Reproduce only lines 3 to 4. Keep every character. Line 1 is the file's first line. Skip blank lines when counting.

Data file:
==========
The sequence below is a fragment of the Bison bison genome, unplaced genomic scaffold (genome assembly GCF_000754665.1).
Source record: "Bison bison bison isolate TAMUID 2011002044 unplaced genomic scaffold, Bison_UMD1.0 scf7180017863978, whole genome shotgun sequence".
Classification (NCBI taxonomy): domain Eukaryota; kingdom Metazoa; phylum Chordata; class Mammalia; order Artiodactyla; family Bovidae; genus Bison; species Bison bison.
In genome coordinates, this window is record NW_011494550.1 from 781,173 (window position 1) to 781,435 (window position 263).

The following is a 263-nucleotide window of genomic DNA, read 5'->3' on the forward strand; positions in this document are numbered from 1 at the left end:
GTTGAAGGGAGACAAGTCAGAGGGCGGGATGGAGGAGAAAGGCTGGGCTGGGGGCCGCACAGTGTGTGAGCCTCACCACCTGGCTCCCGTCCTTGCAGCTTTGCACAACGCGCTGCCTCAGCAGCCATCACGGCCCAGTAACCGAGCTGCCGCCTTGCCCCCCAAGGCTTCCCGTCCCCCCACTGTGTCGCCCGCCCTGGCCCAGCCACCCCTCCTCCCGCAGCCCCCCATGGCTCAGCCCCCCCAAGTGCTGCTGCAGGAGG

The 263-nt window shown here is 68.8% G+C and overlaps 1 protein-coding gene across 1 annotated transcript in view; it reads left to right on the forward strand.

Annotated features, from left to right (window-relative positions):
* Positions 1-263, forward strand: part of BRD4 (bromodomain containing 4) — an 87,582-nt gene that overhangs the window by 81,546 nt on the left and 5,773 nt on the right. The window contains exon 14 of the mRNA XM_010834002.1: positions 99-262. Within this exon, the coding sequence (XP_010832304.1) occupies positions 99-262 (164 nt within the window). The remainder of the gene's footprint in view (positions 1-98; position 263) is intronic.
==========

Classification (NCBI taxonomy): domain Eukaryota; kingdom Metazoa; phylum Chordata; class Mammalia; order Artiodactyla; family Bovidae; genus Bison; species Bison bison.
In genome coordinates, this window is record NW_011494550.1 from 781,173 (window position 1) to 781,435 (window position 263).